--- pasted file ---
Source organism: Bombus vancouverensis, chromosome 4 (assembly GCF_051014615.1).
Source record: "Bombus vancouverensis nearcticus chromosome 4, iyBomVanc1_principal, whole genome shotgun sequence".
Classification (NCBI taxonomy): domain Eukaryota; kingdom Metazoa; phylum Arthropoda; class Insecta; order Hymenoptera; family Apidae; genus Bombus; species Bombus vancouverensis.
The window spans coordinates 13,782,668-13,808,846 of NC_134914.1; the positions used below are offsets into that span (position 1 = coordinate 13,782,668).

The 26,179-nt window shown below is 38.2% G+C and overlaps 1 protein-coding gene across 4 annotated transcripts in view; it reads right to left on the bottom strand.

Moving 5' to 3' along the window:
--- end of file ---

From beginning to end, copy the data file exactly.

Source organism: Bombus vancouverensis, chromosome 4 (assembly GCF_051014615.1).
Source record: "Bombus vancouverensis nearcticus chromosome 4, iyBomVanc1_principal, whole genome shotgun sequence".
Classification (NCBI taxonomy): domain Eukaryota; kingdom Metazoa; phylum Arthropoda; class Insecta; order Hymenoptera; family Apidae; genus Bombus; species Bombus vancouverensis.
The window spans coordinates 13,782,668-13,808,846 of NC_134914.1; the positions used below are offsets into that span (position 1 = coordinate 13,782,668).

The 26,179-nt window shown below is 38.2% G+C and overlaps 1 protein-coding gene across 4 annotated transcripts in view; it reads right to left on the bottom strand.

Moving 5' to 3' along the window: